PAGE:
I like falafel as much as the next foodie, but until last week I wouldn’t have gone as far as to say that I love it. It’s always been a take-it-or-leave-it kind of “meh” food for me. Now I finally know why, I wasn’t eating good falafel. I didn’t even know what good falafel was. I don’t know what the hell I was being served on the streets of Europe at all hours of the night while studying abroad, or whatever Trader Joe’s thinks falafel is, or what I ate at some solid to-go spots in NY, because none of it compared to East Side Pockets, it wasn’t even in the same realm. Now I really knew the deal with great falafel. While visiting my brother in Providence, he insisted we get falafel for my one meal in the city. I probably would have argued it if he wasn’t a great chef and I didn’t trust his chef judgement, but he is and I do, so I went with it. When we walked into East Side Pockets I knew I was somewhere special, the walls are lined with awards from every food publication I’ve heard of (and some I haven’t heard of), some even naming their sandwiches TOP TEN in the entire US! It’s located on Thayer St. right in the middle of the Brown University and RISD campuses. Apparently it’s never not crowded. On weekend nights around 2am it’s typical to find a line of 40+ people eagerly waiting to feed their drunk munchies with the best possible thing they could do it with, perfection in falafel.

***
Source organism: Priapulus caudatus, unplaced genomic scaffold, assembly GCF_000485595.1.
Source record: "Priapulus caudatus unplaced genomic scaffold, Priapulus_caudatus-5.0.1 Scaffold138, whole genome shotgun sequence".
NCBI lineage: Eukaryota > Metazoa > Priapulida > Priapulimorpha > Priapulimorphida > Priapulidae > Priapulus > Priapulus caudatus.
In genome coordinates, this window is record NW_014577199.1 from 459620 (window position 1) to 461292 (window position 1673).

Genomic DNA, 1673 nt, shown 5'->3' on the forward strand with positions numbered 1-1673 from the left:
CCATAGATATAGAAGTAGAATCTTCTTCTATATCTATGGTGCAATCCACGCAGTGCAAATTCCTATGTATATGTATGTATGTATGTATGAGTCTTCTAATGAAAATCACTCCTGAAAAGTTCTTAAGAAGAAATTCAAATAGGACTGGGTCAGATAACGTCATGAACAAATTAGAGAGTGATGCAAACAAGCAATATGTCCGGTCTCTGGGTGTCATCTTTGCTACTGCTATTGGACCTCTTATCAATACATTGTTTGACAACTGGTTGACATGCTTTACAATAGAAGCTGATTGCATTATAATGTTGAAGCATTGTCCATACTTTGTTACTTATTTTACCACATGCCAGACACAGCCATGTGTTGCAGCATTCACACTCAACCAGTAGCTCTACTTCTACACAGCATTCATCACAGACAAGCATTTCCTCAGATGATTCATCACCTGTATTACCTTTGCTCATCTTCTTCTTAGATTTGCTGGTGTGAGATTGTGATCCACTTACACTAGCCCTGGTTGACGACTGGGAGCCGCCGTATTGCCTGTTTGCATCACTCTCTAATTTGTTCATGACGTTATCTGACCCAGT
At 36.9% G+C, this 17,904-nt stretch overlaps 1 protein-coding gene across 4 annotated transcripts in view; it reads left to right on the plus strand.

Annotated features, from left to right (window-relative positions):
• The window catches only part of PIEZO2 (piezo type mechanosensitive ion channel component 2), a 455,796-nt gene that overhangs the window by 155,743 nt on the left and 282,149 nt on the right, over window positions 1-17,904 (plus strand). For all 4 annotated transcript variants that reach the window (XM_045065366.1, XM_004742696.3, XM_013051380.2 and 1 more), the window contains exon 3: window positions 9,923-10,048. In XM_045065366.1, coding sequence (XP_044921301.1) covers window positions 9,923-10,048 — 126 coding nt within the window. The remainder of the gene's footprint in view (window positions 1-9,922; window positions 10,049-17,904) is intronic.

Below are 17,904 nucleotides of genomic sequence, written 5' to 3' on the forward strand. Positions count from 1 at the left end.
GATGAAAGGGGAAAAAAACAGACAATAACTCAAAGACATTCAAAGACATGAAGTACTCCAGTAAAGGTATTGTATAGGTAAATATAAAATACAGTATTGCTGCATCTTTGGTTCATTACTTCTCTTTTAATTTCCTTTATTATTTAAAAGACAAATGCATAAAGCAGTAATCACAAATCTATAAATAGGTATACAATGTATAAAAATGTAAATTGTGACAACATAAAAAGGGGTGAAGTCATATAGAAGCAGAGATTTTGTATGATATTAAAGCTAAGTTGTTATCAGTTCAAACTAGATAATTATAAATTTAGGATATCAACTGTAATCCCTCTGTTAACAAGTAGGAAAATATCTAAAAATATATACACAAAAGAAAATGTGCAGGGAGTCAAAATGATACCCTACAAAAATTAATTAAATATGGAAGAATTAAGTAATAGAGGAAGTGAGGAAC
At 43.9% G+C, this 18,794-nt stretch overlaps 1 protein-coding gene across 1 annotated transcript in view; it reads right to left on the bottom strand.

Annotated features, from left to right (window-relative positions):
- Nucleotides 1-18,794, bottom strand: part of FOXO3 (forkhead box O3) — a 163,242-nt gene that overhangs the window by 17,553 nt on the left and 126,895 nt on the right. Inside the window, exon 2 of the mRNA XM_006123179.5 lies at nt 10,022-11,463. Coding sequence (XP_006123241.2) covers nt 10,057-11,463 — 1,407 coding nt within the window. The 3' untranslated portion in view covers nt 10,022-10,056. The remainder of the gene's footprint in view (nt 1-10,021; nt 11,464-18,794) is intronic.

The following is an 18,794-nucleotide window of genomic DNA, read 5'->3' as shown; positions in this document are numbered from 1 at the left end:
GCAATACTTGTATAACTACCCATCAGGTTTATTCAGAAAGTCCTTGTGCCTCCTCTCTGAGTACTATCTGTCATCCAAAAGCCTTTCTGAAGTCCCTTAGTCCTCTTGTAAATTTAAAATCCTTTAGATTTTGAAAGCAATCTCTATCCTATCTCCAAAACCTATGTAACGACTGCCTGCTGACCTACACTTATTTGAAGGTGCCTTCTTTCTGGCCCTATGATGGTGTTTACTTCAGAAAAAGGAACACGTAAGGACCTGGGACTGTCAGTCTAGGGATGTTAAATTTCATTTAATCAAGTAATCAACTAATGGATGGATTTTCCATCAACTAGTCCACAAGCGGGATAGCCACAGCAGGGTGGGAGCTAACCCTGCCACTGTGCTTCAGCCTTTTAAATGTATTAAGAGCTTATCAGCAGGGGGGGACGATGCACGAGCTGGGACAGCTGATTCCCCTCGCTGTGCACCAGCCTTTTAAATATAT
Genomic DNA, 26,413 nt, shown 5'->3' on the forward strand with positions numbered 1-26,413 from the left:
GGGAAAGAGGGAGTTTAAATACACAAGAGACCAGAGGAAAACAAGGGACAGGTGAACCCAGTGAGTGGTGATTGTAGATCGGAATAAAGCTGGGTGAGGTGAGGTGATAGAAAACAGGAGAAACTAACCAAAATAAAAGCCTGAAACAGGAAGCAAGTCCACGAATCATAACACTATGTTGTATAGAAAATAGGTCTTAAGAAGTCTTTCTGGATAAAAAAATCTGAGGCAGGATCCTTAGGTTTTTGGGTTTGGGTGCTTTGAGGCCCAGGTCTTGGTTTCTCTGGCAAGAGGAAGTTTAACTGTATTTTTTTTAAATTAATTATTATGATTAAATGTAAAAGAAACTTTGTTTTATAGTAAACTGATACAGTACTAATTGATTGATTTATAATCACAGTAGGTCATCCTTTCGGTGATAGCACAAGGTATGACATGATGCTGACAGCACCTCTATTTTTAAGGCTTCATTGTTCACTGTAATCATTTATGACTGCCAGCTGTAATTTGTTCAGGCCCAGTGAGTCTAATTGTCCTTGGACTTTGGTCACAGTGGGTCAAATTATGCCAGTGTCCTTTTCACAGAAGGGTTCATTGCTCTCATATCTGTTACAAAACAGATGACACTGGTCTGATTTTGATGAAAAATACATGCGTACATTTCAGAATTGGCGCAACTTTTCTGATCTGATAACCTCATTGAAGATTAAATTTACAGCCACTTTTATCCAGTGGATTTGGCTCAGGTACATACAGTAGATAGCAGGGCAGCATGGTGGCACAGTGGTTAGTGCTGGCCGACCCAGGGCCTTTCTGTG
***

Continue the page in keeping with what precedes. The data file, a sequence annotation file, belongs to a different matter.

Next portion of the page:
Per my brother’s orders (literally, he ordered for me), I went with the falafel with everything plus extra hot sauce. They load the pita up with veggies (pickles, hot peppers, tomatoes, lettuce, onions), a spread of hummus, a little tabouleh, hot sauce and yogurt cucumber tahini sauce.
As you can see, it doesn’t look like anything mind-blowing at first. The falafel looks so innocent, sitting there about to be rolled up, like it isn’t about to explode Middle Eastern flavor goodness all up in your mouth. The texture was the first thing I noticed that separated it from other falafels. The outside was crispy and the inside gooey, not granular and dry like all those impostors I mentioned before. It wasn’t over-spiced, either, another common problem with falafel. The hot sauce wasn’t that hot, but it added a unique flavor that brought out the flavors of the other ingredients, and it mixed perfectly with the tahini to create the falafel version of the Big Mac’s special sauce.
I could not have been happier with our meal choice that day. They even did a great job rolling it up so it didn’t leak. A pretty insignificant detail overall, but messy wraps can make good wraps not as good. Definitely make a point to get to East Side Pockets next time you are in providence, you won’t regret it!
*my apologies for the quality of the phone photos, I didn’t have my real camera that day but it was impossible not to document!
278 Thayer St
Providence, RI 02906